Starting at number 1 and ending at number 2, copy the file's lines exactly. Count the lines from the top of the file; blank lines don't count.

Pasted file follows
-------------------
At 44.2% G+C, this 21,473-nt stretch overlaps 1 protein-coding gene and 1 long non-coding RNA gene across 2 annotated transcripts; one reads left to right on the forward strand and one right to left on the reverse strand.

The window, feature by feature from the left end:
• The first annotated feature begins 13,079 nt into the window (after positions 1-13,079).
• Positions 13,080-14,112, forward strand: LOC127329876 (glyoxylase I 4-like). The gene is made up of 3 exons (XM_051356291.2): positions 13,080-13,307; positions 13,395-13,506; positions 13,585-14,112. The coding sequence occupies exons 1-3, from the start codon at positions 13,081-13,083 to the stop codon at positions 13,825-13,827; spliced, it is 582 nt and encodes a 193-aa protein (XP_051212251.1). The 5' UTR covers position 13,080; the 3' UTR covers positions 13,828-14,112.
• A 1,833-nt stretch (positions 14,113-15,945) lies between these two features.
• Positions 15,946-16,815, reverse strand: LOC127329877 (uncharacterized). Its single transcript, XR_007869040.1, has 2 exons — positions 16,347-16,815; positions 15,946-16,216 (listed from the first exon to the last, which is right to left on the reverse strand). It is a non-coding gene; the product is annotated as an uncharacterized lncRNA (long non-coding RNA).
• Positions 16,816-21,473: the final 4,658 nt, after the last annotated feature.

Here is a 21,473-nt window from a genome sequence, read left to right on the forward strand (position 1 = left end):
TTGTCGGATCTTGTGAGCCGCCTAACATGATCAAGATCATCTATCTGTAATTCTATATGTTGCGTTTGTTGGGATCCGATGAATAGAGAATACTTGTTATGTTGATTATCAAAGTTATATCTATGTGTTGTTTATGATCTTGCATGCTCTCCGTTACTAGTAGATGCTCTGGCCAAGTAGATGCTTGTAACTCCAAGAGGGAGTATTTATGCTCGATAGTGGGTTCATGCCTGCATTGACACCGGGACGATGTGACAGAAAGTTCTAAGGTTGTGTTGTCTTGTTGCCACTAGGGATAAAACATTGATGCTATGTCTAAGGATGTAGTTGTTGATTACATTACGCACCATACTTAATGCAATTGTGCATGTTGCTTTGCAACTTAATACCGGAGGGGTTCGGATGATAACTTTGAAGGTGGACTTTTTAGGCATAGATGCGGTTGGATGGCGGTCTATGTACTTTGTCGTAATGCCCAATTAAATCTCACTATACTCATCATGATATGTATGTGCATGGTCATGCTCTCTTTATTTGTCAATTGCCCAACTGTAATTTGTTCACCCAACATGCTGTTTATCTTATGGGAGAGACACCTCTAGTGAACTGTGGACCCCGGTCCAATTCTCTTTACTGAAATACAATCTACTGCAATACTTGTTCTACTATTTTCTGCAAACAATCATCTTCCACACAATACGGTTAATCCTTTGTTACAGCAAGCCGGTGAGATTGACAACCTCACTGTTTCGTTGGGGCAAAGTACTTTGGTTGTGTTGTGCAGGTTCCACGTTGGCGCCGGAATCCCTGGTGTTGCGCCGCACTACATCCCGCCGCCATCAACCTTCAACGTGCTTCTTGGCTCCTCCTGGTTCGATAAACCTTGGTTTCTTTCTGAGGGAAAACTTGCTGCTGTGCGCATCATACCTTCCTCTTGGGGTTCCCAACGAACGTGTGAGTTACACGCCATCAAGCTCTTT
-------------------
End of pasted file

At 44.2% G+C, this 21,473-nt stretch overlaps 1 protein-coding gene and 1 long non-coding RNA gene across 2 annotated transcripts; one reads left to right on the forward strand and one right to left on the reverse strand.

The window, feature by feature from the left end: